Yet, it was the earlier protests in Turkey that proved to be even more shocking. Under Erdogan's decade-long watch, the country saw its economy quadrupling in size, with average per capita rates more than tripling. The moderate Islamist AKP oversaw the transformation of Turkey from the "Sick Man of Europe" into the world's newest wunderkind. Most encouragingly, Erdogan was also able to force the perennially politicized military back to the barracks, establishing civilian supremacy -- a cornerstone of modern democracy. Cashing in on its electoral prowess, the AKP pressed for a successful referendum, which saw crucial constitutional reforms on the road to European Union (EU) membership. No wonder, Erdogan's party came to garner up to 50% of the votes in the latest parliamentary elections. Abroad, Erdogan became one of the world's most influential leaders, turning Turkey into a regional powerhouse and an international powerbroker. However, as AKP consolidated its political control, it also tightened the noose around its critics, from the opposition parties to the journalists and ultra-secular circles, and more overtly pushed for a conservative agenda. Yet, the AKP managed to silence its detractors as long as the economy did well. This year, however, saw a dramatic slow-down in the country's economy, dropping from a break-neck GDP growth rate of 9% in 2010-11 to just about 2.2% in 2012. It is far from certain whether Ankara could meet its 4 percent growth target this year.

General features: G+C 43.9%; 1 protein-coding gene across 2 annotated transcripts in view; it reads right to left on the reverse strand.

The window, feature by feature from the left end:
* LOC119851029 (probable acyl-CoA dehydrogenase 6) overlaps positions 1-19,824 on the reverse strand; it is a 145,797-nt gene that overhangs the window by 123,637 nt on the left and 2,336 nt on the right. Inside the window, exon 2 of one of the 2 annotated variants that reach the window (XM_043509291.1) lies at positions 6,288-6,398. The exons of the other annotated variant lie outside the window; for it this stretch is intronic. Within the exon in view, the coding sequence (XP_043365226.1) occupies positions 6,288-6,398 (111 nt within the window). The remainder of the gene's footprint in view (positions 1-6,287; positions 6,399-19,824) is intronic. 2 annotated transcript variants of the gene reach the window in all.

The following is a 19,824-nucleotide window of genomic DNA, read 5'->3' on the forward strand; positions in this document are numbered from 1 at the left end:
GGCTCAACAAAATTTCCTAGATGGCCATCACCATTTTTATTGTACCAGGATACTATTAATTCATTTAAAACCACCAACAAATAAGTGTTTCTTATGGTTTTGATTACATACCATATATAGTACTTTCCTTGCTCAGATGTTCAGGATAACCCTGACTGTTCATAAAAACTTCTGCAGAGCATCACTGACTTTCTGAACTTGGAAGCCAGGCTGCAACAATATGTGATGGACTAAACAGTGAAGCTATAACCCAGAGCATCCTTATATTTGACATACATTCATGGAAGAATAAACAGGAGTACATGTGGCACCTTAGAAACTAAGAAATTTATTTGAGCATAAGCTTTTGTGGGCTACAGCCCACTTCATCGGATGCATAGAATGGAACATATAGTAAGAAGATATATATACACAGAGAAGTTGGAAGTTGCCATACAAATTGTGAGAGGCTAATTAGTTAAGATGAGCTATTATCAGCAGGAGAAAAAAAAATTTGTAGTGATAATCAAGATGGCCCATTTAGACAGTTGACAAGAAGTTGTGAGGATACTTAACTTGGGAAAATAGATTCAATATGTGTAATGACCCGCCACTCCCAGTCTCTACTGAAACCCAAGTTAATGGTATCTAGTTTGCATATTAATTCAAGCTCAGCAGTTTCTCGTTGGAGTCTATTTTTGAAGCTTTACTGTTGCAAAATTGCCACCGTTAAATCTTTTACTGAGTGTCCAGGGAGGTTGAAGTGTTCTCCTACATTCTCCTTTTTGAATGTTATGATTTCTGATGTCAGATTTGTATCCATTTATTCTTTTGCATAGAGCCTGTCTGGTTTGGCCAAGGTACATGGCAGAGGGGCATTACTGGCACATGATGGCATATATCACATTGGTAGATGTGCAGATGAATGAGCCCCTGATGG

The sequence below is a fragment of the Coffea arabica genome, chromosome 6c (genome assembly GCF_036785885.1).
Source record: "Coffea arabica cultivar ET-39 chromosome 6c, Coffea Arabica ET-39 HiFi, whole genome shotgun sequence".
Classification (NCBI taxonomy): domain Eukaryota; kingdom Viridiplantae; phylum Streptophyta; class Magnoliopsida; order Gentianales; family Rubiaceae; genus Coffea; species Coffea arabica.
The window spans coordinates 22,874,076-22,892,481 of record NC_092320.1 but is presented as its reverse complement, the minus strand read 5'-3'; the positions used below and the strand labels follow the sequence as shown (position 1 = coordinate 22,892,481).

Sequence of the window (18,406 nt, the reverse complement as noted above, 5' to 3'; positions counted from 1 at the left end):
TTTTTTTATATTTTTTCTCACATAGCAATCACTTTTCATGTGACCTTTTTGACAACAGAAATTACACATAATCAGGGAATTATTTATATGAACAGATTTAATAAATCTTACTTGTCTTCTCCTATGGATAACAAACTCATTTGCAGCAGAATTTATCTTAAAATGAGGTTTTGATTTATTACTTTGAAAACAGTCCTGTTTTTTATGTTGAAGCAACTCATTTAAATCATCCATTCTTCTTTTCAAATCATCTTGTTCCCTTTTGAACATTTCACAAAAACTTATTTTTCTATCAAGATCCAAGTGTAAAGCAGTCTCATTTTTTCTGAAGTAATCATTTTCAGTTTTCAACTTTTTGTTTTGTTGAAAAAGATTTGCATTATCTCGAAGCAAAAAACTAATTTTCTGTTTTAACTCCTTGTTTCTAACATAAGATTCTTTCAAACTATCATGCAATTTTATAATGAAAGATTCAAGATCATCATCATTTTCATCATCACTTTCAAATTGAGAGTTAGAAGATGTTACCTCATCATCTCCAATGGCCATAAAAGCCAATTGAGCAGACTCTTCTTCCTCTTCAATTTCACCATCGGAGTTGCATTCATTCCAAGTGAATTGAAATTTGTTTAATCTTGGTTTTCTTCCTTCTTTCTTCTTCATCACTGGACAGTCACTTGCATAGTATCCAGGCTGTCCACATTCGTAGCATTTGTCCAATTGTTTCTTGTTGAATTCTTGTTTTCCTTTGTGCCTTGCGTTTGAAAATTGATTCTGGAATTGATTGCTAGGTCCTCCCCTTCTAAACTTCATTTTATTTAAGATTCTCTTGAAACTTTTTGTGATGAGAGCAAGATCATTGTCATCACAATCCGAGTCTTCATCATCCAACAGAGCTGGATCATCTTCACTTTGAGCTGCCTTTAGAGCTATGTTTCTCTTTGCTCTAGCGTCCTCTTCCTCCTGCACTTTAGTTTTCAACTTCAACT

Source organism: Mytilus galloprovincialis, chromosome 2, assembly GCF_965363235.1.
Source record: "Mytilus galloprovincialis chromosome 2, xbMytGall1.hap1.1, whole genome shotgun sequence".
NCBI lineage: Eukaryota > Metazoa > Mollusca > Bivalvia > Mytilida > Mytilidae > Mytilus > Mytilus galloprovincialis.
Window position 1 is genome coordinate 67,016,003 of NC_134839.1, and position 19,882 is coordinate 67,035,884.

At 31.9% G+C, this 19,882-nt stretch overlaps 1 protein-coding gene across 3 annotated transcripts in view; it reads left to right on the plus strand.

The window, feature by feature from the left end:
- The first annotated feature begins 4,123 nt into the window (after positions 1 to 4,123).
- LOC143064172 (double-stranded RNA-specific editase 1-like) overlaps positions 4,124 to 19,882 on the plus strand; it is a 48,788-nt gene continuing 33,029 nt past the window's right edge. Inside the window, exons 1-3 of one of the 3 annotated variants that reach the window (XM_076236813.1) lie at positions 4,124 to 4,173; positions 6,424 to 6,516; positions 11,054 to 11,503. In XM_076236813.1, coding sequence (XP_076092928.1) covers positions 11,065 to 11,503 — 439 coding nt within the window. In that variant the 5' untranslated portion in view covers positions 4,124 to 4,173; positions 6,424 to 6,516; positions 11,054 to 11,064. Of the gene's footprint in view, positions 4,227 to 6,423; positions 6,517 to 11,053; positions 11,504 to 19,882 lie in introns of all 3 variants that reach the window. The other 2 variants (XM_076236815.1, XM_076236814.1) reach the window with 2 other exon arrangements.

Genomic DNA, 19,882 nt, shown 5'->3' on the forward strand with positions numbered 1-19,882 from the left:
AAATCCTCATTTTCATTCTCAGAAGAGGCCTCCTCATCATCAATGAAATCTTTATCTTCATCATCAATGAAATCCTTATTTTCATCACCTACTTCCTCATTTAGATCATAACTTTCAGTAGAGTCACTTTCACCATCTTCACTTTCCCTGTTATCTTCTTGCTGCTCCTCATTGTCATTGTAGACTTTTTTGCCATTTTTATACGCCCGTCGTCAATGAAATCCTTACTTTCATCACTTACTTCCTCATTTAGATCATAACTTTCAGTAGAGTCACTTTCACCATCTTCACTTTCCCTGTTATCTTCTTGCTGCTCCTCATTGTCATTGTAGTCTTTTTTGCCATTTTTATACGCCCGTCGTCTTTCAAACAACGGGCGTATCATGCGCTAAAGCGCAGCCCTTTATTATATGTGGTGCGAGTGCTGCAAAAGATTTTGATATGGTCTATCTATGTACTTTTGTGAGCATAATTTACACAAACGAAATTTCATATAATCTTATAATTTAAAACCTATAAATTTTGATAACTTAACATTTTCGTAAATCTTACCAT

Despite a decade of robust growth and Foreign Direct Investment (FDI) boom, Turkey has one of the highest rates of youth unemployment and inequality among OECD countries, while struggling to move towards high-value-added manufacturing. A strong reliance on imports of technology, intermediate-goods, and services also meant that the government had to constantly manipulate interest rates in order to attract enough 'hot money' to cover a deteriorating trade deficit. When the government resorted to a dismissive and heavy-handed response to quell peaceful demonstrations against the demolition of the Gezi Park in Istanbul, there was a sudden explosion in discontent across the country. The political message was clear: Erdogen has to accommodate the other half of Turkey that didn't vote for him lest he undermines AKP's historic electoral dominance. In economic terms, an investment-dependent Turkey is warily watching how the markets are responding to the recent upsurge in political opposition.